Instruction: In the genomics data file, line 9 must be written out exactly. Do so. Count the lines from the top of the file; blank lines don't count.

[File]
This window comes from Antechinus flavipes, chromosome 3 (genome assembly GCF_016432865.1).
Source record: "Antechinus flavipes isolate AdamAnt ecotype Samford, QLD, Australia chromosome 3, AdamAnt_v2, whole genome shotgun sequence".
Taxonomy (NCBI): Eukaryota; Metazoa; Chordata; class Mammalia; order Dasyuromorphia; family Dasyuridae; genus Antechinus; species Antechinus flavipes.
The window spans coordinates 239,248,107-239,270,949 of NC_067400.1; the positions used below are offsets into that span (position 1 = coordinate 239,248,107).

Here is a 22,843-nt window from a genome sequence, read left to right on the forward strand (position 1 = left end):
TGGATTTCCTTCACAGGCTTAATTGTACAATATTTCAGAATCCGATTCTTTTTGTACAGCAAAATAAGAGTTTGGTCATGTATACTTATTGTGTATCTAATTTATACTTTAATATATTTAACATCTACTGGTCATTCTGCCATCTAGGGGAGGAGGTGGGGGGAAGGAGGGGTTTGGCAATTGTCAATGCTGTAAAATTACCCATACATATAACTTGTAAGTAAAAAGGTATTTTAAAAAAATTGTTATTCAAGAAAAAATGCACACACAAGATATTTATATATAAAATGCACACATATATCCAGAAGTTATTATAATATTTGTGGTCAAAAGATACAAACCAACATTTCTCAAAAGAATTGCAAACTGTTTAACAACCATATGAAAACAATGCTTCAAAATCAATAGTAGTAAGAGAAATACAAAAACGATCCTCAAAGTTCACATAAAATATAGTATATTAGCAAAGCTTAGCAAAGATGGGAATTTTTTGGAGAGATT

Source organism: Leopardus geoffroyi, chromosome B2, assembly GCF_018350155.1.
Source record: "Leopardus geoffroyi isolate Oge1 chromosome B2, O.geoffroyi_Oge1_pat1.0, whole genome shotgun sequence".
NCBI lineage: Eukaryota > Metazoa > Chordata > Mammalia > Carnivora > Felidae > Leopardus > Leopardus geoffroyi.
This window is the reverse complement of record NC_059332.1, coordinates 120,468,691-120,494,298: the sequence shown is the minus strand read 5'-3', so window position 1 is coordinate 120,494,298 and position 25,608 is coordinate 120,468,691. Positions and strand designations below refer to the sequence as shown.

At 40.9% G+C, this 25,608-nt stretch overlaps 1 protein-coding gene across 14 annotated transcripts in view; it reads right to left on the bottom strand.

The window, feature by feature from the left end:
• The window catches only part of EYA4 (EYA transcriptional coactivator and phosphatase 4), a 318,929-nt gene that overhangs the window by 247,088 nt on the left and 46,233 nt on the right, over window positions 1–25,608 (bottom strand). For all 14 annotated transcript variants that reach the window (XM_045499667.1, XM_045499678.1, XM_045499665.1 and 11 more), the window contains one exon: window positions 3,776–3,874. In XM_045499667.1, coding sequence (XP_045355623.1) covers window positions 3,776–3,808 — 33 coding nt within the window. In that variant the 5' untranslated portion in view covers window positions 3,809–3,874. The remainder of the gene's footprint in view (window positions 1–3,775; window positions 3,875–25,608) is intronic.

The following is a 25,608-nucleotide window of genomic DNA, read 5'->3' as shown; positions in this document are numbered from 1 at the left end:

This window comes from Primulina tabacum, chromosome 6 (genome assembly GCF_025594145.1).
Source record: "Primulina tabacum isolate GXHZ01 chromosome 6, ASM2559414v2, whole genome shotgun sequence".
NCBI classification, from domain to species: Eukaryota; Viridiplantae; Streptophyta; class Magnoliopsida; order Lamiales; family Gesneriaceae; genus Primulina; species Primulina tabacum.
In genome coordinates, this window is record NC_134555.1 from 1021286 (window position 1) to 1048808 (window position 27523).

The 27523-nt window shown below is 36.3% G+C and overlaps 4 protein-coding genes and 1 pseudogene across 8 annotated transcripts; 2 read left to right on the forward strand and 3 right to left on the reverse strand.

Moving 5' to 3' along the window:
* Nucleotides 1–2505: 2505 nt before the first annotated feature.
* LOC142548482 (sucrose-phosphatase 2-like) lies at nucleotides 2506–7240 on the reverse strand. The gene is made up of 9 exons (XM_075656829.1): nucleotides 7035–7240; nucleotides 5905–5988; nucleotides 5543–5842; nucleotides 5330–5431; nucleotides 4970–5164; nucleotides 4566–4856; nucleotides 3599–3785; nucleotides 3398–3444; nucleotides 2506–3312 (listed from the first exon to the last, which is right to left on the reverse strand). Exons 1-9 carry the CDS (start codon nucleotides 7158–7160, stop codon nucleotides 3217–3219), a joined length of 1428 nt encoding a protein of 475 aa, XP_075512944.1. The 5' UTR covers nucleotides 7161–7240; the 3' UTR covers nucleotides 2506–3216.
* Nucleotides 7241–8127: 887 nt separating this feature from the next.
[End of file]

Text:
NCBI lineage: Eukaryota > Metazoa > Chordata > Mammalia > Carnivora > Felidae > Leopardus > Leopardus geoffroyi.